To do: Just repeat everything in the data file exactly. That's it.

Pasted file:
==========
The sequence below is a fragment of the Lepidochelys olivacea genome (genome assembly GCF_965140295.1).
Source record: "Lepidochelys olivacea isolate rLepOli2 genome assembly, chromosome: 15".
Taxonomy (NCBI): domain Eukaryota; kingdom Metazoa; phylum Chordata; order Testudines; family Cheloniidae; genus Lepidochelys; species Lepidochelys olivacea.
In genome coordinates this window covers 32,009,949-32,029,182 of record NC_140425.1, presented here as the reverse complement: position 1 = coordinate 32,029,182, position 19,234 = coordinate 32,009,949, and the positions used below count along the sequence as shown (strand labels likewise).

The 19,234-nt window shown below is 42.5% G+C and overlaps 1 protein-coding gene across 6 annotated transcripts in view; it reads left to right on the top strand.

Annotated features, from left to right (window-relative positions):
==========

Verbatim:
The sequence below is a fragment of the Lepidochelys olivacea genome (genome assembly GCF_965140295.1).
Source record: "Lepidochelys olivacea isolate rLepOli2 genome assembly, chromosome: 15".
Taxonomy (NCBI): domain Eukaryota; kingdom Metazoa; phylum Chordata; order Testudines; family Cheloniidae; genus Lepidochelys; species Lepidochelys olivacea.
In genome coordinates this window covers 32,009,949-32,029,182 of record NC_140425.1, presented here as the reverse complement: position 1 = coordinate 32,029,182, position 19,234 = coordinate 32,009,949, and the positions used below count along the sequence as shown (strand labels likewise).

The 19,234-nt window shown below is 42.5% G+C and overlaps 1 protein-coding gene across 6 annotated transcripts in view; it reads left to right on the top strand.

Annotated features, from left to right (window-relative positions):